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The US carried out an air strike to protect the Kabul evacuation effort on Sunday, as the Biden administration and its European allies promised to help people leave Afghanistan after Tuesday’s deadline for withdrawal.
“US military forces conducted a self-defence unmanned over-the-horizon air strike today on a vehicle in Kabul, eliminating an imminent Isis-K threat to Hamad Karzai International Airport,” Captain Bill Urban, a US Central Command spokesman said, referring to the local branch of the Islamist terror group.
“We are confident we successfully hit the target. Significant secondary explosions from the vehicle indicated the presence of a substantial amount of explosive material.”
Footage from the city showed a cloud of smoke above a neighbourhood in north-west Kabul, though it was not immediately clear if this was from the same attack. The US said there were no indications of civilian casualties.
The drone strike came hours after President Joe Biden warned that another terror attack in the area was “highly likely in the next 24-36 hours”. A suicide bombing on Thursday killed more than 100 Afghans and 13 US troops.
The strike highlights the risks to those involved in the final days of the western evacuation from the Afghan capital, with US officials continuing to warn of another imminent attack.
Jake Sullivan, the president’s National Security Adviser, told CNN on Sunday: “We are doing everything in our power to prevent and disrupt the threat streams that we are seeing and stopping any kind of attack that would endanger the lives of American service members or civilians trying to get into the airport.
“But all we can do is mitigate risk, we cannot eliminate it and we are in a period of serious danger, given what we are seeing in the intelligence.”
The US evacuated 2,000 people over 12 hours on Saturday, bringing the total number of people it has evacuated or helped evacuate since August 14 to more than 115,000. But the Biden administration is still hoping to evacuate hundreds more, including 300 American civilians who remain in the country.
With many experts warning that the administration will be unable to airlift out all Americans by Tuesday’s deadline, Sullivan said he remained optimistic that others could still get out afterwards with the help of the Taliban.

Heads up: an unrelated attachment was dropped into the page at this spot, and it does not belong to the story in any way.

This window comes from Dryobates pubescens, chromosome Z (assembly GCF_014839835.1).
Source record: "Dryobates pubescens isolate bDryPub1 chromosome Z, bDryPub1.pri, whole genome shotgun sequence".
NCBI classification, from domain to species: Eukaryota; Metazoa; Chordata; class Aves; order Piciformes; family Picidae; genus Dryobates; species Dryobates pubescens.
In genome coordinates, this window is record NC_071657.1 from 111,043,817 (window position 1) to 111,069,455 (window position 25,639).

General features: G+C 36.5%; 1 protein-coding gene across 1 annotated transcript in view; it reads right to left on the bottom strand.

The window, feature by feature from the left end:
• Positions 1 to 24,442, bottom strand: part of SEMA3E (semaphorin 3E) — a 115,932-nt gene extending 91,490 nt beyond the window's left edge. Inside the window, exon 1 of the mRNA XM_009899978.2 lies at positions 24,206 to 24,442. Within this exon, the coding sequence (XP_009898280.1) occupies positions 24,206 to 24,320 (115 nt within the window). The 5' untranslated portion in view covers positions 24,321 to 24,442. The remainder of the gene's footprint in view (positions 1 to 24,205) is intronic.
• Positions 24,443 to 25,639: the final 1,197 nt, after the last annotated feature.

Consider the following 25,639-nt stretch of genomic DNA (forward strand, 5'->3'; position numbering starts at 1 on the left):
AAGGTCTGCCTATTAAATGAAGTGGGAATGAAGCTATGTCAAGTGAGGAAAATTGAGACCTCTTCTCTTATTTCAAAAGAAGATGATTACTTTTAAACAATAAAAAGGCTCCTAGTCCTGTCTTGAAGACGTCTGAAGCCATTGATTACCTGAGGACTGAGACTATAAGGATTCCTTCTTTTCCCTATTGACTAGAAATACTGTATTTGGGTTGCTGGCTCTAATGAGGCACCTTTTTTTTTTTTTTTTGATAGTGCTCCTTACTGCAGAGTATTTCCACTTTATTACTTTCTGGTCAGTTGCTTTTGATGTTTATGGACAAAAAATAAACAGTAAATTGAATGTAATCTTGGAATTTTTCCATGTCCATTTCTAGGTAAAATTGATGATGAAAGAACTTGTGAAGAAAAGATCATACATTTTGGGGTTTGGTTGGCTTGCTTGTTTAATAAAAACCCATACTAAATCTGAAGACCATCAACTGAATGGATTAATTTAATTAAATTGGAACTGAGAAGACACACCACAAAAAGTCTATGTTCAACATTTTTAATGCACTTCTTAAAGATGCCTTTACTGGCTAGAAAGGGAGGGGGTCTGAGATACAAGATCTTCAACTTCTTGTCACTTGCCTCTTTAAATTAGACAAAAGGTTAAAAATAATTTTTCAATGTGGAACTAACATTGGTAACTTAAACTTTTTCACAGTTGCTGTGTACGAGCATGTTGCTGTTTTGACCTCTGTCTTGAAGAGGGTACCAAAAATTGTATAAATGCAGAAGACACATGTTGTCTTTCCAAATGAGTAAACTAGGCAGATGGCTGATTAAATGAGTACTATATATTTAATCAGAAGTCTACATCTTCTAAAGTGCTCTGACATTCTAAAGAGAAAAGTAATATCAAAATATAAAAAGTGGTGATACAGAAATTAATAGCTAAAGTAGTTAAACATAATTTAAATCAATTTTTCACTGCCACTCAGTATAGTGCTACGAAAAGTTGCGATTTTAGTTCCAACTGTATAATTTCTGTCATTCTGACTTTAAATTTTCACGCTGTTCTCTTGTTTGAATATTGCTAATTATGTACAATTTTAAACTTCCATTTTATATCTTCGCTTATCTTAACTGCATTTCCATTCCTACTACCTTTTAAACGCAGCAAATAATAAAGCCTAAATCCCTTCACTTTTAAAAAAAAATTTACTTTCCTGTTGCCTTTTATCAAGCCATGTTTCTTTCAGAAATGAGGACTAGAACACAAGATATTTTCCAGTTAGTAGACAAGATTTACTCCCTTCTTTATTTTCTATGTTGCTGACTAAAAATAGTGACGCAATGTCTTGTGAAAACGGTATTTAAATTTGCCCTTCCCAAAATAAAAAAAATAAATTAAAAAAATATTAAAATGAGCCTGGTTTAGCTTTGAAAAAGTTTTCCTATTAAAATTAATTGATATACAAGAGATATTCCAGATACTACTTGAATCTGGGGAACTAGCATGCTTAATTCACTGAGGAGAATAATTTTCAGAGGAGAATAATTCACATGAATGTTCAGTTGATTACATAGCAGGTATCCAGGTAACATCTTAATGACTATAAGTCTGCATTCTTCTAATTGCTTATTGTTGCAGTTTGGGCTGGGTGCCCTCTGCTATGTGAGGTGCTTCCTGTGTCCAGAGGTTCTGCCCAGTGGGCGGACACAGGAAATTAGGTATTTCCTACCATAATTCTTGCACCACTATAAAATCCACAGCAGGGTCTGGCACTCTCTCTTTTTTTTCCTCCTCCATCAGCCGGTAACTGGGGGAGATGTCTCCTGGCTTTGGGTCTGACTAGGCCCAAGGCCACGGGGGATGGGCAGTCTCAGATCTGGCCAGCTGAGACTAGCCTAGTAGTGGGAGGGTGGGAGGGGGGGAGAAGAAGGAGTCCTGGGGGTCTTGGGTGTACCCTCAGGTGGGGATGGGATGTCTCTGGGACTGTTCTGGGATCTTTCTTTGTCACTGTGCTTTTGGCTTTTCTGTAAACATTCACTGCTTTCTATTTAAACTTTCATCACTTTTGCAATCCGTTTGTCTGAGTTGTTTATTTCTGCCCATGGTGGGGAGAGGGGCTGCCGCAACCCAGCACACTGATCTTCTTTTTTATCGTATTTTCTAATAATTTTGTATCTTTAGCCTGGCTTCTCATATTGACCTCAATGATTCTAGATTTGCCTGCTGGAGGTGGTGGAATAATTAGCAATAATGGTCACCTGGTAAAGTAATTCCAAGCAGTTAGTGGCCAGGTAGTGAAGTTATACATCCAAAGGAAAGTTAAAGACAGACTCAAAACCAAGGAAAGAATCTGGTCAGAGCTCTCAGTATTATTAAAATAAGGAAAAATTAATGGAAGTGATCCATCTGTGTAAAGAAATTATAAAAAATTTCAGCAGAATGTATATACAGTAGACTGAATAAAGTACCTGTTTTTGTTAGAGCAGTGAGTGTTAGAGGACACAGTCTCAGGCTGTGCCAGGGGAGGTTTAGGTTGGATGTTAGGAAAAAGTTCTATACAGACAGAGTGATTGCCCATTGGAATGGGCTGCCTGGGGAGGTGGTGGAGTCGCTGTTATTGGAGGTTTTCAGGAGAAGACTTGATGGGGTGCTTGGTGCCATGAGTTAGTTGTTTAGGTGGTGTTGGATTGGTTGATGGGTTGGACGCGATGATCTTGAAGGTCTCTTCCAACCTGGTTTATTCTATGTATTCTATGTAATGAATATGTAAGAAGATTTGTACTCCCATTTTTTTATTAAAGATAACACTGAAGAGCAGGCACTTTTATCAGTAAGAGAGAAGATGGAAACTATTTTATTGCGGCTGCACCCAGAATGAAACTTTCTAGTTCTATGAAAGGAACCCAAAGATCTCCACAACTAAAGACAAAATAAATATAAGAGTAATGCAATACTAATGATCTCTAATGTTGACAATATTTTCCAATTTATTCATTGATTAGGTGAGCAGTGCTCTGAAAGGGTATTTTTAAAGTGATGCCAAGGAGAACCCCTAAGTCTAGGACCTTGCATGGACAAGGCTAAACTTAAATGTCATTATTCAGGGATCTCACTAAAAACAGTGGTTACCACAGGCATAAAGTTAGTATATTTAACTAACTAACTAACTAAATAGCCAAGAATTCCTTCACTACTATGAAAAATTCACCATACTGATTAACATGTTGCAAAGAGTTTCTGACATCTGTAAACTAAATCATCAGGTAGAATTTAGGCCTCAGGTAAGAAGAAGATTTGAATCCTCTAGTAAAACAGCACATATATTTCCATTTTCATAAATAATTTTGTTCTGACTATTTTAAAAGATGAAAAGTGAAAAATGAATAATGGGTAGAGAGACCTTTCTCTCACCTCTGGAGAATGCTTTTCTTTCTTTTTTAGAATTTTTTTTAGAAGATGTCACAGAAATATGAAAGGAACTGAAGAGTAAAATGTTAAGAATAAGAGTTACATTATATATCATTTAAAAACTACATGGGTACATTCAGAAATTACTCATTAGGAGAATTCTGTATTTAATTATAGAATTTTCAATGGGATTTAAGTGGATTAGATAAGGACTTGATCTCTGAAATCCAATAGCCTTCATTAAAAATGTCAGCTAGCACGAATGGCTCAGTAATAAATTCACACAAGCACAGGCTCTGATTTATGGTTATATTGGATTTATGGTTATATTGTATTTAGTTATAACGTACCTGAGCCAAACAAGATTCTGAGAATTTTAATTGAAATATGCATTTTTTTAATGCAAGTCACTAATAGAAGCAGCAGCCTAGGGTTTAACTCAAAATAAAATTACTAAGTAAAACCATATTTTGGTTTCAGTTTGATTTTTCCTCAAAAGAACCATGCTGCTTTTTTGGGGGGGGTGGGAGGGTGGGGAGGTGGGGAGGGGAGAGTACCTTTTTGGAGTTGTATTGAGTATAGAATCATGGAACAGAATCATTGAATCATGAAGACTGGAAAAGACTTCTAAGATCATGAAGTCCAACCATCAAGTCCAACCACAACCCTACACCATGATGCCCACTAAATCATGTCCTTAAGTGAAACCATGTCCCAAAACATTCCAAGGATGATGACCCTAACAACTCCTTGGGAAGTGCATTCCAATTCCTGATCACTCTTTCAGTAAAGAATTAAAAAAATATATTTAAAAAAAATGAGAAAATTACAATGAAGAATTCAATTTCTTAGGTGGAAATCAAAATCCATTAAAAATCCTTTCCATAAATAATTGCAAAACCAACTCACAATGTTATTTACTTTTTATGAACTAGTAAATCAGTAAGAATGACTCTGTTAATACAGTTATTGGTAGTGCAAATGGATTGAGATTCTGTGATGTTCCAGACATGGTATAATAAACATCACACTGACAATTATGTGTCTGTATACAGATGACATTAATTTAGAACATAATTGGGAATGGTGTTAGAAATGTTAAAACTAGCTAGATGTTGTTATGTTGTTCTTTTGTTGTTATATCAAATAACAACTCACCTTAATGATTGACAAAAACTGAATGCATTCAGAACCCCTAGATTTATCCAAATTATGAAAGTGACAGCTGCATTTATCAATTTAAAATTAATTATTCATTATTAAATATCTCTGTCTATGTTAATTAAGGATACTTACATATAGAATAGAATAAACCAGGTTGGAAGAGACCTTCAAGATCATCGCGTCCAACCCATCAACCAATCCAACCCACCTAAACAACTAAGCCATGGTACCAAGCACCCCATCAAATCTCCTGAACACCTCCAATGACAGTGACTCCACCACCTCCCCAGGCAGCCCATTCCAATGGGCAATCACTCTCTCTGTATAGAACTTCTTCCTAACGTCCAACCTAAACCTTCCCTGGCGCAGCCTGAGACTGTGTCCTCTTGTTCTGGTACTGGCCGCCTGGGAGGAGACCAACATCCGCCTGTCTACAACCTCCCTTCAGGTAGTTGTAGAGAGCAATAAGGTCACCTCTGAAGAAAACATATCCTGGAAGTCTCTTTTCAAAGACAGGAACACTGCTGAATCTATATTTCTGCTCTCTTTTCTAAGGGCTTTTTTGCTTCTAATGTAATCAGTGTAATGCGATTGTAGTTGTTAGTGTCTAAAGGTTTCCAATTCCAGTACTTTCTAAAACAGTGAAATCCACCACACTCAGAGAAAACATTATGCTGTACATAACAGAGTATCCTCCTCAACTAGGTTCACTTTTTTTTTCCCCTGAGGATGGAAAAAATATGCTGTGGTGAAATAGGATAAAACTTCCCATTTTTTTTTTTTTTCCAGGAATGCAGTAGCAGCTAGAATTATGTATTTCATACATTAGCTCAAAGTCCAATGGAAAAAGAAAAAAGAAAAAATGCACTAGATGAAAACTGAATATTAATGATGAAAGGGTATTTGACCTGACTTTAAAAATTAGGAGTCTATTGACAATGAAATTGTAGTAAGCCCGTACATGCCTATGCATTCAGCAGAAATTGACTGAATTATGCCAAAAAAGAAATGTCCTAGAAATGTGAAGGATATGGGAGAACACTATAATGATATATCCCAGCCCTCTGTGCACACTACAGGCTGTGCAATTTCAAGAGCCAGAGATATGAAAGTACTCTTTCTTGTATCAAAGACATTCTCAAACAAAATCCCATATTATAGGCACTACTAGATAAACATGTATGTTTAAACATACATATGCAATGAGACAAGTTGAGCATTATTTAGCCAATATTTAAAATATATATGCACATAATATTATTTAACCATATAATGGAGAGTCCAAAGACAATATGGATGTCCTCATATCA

“After August 31, we believe we have substantial leverage to hold the Taliban to its commitments and allow safe passage to American citizens, legal permanent residents and [our] Afghan allies,” he said.
French president Emmanuel Macron said on Sunday that France and the UK would begin a diplomatic push to create a safe zone in the Afghan capital for those attempting to leave the country, with a UN Security Council resolution due to be tabled on Monday. The US-led evacuation efforts are due to wrap up by Tuesday evening.
“Our draft resolution aims to establish, under UN control, a safe zone in Kabul which would allow the continuation of humanitarian operations,” he told newspaper Le Journal du Dimanche.
“It’s very important. It would give a framework for the UN to take urgent action, and above all it would let us confront everyone with their responsibilities and allow the international community to maintain pressure on the Taliban.”
Antony Blinken, the US secretary of state, added that there would be no American diplomatic presence in Afghanistan after September 1. He told NBC News on Sunday: “Our commitment to continue to help people leave Afghanistan who want to leave and who are not out by September 1, that endures. There’s no deadline on that effort.
“And we have ways, we have mechanisms to help facilitate the ongoing departure of people from Afghanistan if they choose to leave.”
Biden travelled to Dover Air Force Base in Delaware on Sunday morning to formally receive the bodies of the 13 US troops who were among those killed by the blast on Thursday. The president was due to meet some of the families of those service members before their flag-draped transfer cases touched down in the US.
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